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Northland farmers are at the mercy of the weather gods as more than two months without rain takes its toll.
MetService says it will be weeks before any significant rain falls in key farming areas, putting the country's two leading exports, meat and dairy, under enormous pressure with production beginning to crash.
Farmers are rapidly getting rid of stock because of the big dry, putting important exports "under the gun", Federated Farmers says.
And with no substantial rain forecast in the immediate future it's likely to get worse before it gets better.
Rainfall since October has been well below average for the west coast, and especially dry in January and February.
Soil moisture deficit at Dargaville is nearing the permanent wilting point (150mm).
MetService Forecaster John Law said another high is due to settle in this week.
"It will most likely be at least mid-March before we see any significant rain, or it could be a bit longer," he said.
Latest Statistics NZ figures show a much worse than expected trade deficit of $305 million in January, when export returns fell sharply, especially for dairy products and crude oil.
A surplus of about $125m was expected.
Primary Industries Minister Nathan Guy visited Kylie and Malcolm Welsh's Baylys Coast Rd farm near Dargaville last week to declare Northland a medium scale adverse drought event - the last step before a national event.
"This is recognition that we are now beyond what is a normal dry summer and into an extreme climatic event," he said.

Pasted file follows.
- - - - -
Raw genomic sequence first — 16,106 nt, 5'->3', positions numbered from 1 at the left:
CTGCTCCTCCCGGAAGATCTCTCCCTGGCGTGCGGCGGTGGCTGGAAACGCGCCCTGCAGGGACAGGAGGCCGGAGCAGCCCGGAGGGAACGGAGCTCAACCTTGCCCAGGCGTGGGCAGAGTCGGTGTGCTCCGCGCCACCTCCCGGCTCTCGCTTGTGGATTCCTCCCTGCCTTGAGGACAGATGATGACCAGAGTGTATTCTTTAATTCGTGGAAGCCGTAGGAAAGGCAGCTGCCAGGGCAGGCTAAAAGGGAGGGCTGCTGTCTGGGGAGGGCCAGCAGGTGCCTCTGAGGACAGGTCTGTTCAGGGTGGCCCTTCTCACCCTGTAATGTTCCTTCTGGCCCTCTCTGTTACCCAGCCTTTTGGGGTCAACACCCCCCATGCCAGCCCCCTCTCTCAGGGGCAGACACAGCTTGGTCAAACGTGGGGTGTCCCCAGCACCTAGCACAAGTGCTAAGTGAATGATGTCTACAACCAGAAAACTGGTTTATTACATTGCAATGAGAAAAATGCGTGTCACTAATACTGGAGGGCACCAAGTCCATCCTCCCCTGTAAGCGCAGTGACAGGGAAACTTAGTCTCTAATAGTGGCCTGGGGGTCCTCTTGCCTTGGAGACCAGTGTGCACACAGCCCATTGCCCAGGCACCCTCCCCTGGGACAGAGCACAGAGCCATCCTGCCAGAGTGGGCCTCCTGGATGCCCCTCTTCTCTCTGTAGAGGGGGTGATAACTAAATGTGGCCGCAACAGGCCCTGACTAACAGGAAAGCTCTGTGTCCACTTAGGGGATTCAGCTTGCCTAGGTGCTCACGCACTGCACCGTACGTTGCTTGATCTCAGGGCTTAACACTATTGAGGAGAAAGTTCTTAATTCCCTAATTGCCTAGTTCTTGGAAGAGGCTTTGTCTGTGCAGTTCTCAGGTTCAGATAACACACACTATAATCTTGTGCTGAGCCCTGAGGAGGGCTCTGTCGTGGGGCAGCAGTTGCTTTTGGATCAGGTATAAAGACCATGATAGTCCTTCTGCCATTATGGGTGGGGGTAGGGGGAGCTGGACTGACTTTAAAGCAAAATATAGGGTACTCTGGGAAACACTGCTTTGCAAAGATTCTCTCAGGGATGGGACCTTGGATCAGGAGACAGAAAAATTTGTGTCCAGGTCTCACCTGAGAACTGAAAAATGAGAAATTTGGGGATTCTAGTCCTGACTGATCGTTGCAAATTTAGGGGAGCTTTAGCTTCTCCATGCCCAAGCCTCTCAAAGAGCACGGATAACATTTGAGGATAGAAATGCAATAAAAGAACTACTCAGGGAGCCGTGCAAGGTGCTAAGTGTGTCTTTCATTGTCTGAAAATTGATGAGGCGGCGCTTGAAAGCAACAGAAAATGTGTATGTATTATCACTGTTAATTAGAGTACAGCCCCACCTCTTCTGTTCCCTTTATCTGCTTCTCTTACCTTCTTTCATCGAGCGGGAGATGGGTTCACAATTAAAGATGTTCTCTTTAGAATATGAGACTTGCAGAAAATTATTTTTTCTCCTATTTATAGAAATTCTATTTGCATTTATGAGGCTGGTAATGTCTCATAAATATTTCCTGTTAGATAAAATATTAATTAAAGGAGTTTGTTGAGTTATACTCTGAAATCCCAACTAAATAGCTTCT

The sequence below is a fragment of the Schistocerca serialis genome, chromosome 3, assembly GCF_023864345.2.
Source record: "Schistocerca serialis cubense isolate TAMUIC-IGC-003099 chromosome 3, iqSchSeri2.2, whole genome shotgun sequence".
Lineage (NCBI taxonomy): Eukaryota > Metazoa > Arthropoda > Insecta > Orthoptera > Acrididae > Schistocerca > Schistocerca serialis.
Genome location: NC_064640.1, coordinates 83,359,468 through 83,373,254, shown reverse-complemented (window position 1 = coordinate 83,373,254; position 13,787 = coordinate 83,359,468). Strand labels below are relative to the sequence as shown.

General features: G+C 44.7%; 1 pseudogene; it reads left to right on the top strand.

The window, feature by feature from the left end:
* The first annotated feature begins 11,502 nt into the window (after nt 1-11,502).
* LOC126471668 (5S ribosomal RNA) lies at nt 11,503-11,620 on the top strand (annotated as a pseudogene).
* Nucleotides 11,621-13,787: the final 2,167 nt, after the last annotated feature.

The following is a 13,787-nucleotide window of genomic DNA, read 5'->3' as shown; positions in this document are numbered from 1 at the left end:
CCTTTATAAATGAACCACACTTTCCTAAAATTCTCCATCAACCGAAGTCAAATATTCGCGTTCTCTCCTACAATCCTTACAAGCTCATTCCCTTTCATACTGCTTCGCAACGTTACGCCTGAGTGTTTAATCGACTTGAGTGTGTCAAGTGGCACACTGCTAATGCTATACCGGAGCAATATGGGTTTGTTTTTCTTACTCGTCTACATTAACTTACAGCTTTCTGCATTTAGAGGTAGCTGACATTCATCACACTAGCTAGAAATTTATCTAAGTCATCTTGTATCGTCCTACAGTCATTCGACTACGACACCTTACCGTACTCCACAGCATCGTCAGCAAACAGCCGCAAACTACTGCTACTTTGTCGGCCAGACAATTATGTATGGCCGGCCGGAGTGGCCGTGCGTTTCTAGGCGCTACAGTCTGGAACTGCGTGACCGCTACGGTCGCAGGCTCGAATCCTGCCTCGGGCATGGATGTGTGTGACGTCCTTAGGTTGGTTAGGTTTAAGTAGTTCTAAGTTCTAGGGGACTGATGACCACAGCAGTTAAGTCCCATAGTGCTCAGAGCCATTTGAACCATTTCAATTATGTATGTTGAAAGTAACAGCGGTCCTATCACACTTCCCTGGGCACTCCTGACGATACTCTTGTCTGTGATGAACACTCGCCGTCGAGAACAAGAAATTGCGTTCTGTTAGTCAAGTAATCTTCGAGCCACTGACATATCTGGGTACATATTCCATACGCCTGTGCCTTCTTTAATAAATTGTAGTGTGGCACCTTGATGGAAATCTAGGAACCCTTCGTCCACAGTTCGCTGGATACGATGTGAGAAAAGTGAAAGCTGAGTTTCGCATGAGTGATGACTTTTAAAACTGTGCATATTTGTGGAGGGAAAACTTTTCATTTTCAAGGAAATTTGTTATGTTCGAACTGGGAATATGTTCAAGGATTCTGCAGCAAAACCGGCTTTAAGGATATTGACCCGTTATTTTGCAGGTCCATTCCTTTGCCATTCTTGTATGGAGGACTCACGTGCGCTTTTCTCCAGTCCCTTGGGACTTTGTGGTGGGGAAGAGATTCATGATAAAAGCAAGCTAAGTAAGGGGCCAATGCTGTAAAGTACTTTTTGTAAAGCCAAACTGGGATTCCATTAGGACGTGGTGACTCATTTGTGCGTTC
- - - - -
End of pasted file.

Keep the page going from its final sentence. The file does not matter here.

The declaration means extra government funding is now available to support organisations such as rural support trusts.
There will also be rural assistance payments available in extreme situations.
Welsh milks 330 cows on his 200 hectare farm.
Other farmers have started milking once a day in response to the situation, but Welsh has maintained the practice he began in the 2010 drought - partially due to lifestyle choice, he said.
Looking at his withered farmland, it's easy to see why he needs to supplement 90 per cent of his herd's diet, averaging 9-10kg a day per cow.
"We will be $100,000 down on what we were budgeting - a combination of lost production and extra costs," he says.
And with palm kernel prices going up 25 per cent in the past three weeks, those costs will reverberate.
But he admits he's one of the luckier ones. He has feed in reserve for the winter, and is better prepared than he was for the last drought.
"That came earlier in the year, so we were more in the peak production of milk than now. We've made a lot more production this time."
Other farmers might not fare so well.
Northland Federated Farmers president Matt Long said there was limited availability of palm kernel and none on the spot market unless a farmer has already contracted for it.
"You can't ring up and get it at any price," he said.
Julie Jouker, co-ordinator for Rural Support Trust, said many dairy farmers were still recovering from the 2010 drought.
"It's a lot tougher for them this time so we wanted to move quickly and let farmers know we're out there to support them."
Industry body DairyNZ is sending out weekly newsletters with practical advice and is also using discussion groups to help farmers find out how others are dealing with the dry conditions.
"The best support can be talking to your neighbours and just hearing what others are doing. That's what we're trying to facilitate through our farmer networks," regional team manager Craig McBeth said.
Northland MP Mike Sabin and Whangarei MP Phil Heatley have been giving Guy an "on-the-ground view" of the situation.
"I know farmers have been taking practical steps to deal with the drought, such as destocking and switching to once-a-day milking.
"Planning ahead in this manner is important, but so too is asking for help when needed, and I am glad of the support offered," Sabin said.
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